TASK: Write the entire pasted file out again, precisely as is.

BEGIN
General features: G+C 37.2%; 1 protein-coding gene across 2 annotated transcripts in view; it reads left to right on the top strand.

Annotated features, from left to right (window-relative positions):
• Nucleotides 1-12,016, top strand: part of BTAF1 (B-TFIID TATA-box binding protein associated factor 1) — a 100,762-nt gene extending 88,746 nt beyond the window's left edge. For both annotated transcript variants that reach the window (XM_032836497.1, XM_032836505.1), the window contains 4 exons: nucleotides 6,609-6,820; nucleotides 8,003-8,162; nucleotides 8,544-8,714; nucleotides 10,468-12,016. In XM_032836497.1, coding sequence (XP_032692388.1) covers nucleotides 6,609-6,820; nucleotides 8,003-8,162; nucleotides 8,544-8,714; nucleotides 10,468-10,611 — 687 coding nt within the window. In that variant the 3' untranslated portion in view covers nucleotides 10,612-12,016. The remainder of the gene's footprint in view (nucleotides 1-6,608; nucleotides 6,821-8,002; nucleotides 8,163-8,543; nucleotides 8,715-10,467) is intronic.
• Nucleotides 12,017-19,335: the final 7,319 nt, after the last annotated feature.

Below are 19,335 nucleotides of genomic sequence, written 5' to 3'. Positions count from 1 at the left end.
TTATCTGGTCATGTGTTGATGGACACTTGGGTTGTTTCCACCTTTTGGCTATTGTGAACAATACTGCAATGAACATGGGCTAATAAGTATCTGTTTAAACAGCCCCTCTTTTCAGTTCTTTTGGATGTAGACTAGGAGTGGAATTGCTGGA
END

General features: G+C 37.2%; 1 protein-coding gene across 2 annotated transcripts in view; it reads left to right on the top strand.

Annotated features, from left to right (window-relative positions):
• Nucleotides 1-12,016, top strand: part of BTAF1 (B-TFIID TATA-box binding protein associated factor 1) — a 100,762-nt gene extending 88,746 nt beyond the window's left edge. For both annotated transcript variants that reach the window (XM_032836497.1, XM_032836505.1), the window contains 4 exons: nucleotides 6,609-6,820; nucleotides 8,003-8,162; nucleotides 8,544-8,714; nucleotides 10,468-12,016. In XM_032836497.1, coding sequence (XP_032692388.1) covers nucleotides 6,609-6,820; nucleotides 8,003-8,162; nucleotides 8,544-8,714; nucleotides 10,468-10,611 — 687 coding nt within the window. In that variant the 3' untranslated portion in view covers nucleotides 10,612-12,016. The remainder of the gene's footprint in view (nucleotides 1-6,608; nucleotides 6,821-8,002; nucleotides 8,163-8,543; nucleotides 8,715-10,467) is intronic.
• Nucleotides 12,017-19,335: the final 7,319 nt, after the last annotated feature.

Below are 19,335 nucleotides of genomic sequence, written 5' to 3'. Positions count from 1 at the left end.
TTATCTGGTCATGTGTTGATGGACACTTGGGTTGTTTCCACCTTTTGGCTATTGTGAACAATACTGCAATGAACATGGGCTAATAAGTATCTGTTTAAACAGCCCCTCTTTTCAGTTCTTTTGGATGTAGACTAGGAGTGGAATTGCTGGA